But if the president genuinely wants to whack the dollar, he does have the tools with which to do it. And as Steven Englander of Standard Chartered tells the FT, now that Mnuchin has spoken, "the door is somewhat more wide open than ever before for intervention."
So how would that work? In short, the US Treasury Department would just sell dollars. It's that simple. It doesn't need the co-operation of the Fed (indeed, in the late 1980s, the Fed and the Treasury clashed over the latter's interventions in the currency market, notes the FT), but it would probably get it, for the sake of keeping the peace if nothing else.
Would it succeed? It really depends on how other countries respond. Most pundits reckon it wouldn't, because you'd get tit-for-tat responses. But then where would we go from there? If the European Central Bank intervenes, do you get tariffs on German cars? If China intervenes, what happens then?
So it could get messy. At the same time, I can't see Trump giving up. So what's the most likely option?
I'm not sure, but I do think that a weaker dollar is on the cards. And it strikes me that the easiest way to get it is for the Fed to be even more dovish than anyone expects. That's quite tricky at the moment, but it would boil down to a half-point cut, rather than a quarter-point, at the end of this month.
I think that would be hard for the market to ignore, and it would also side-step the tricky question of currency manipulation.
But if that doesn't happen, then I don't think Trump will shut up, particularly if it looks as though a strong dollar might jeopardise the stockmarket run. Instead, I'd expect him to go down the messier route, to see where it leads.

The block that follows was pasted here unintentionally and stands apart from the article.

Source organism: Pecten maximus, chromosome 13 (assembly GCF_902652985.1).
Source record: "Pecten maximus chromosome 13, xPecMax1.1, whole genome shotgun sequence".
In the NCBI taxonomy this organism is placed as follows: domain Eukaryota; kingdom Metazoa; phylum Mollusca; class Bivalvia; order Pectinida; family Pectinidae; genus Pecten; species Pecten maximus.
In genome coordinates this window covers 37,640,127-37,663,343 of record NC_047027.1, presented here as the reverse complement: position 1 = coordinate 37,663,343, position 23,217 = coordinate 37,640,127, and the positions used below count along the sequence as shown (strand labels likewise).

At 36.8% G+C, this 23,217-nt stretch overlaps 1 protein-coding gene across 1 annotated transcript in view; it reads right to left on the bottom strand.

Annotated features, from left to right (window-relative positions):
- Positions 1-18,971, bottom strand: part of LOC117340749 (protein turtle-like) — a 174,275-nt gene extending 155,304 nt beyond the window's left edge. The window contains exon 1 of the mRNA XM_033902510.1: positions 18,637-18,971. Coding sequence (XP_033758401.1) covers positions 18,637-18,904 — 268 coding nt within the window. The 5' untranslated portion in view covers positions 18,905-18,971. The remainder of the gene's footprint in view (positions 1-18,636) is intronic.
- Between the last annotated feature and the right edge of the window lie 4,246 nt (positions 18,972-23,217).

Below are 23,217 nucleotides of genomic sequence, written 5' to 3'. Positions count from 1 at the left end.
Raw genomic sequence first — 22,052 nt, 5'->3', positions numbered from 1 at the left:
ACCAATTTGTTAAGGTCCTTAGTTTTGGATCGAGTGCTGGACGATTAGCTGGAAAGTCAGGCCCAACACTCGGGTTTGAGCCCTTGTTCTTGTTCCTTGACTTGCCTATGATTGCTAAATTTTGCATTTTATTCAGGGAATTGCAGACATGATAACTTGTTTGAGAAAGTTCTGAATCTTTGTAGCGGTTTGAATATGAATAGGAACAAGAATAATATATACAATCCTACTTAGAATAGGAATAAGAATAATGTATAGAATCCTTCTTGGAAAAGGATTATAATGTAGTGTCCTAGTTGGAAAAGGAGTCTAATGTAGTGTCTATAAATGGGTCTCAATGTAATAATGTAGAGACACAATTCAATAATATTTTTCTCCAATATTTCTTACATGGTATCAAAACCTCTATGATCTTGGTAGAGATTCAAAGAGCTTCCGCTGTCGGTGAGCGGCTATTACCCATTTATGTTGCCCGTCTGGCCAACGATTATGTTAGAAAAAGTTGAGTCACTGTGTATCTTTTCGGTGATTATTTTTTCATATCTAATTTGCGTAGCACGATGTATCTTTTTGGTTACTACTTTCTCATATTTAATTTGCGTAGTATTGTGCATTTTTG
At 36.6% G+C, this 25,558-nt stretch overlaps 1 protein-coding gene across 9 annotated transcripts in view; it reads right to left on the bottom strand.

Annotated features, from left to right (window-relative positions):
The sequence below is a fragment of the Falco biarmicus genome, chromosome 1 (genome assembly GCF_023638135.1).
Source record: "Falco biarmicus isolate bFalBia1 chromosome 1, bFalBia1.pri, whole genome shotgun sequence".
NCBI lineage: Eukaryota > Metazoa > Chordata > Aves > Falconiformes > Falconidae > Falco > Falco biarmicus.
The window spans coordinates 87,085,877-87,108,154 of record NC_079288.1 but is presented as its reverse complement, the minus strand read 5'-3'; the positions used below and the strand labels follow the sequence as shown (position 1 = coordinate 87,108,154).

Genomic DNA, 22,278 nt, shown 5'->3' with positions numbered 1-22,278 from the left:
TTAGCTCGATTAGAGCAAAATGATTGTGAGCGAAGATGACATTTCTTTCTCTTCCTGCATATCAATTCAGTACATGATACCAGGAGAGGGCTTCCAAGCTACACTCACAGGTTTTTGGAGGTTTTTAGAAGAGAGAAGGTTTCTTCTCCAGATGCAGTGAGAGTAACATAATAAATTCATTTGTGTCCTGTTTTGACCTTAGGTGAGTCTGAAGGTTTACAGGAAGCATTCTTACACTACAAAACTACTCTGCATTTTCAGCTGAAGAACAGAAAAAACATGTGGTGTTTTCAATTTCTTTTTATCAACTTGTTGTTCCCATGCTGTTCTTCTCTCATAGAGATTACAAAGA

We wrote about the forces quietly undermining the dollar a couple of months ago. But in all, I'm not surprised that gold is doing well right now.
John is the executive editor of MoneyWeek and writes our daily investment email, Money Morning. John graduated from Strathclyde University with a degree in psychology in 1996 and has always been fascinated by the gap between the way the market works in theory and the way it works in practice, and by how our deep-rooted instincts work against our best interests as investors.
He started out in journalism by writing articles about the specific business challenges facing family firms. In 2003, he took a job on the finance desk of Teletext, where he spent two years covering the markets and breaking financial news. John joined MoneyWeek in 2005.
His work has been published in Families in Business, Shares magazine, Spear's Magazine, The Sunday Times, and The Spectator among others. He has also appeared as an expert commentator on BBC Radio 4's Today programme, BBC Radio Scotland, Newsnight, Daily Politics and Bloomberg. His first book, on contrarian investing, The Sceptical Investor, was released in March 2019. You can follow John on Twitter at @john_stepek.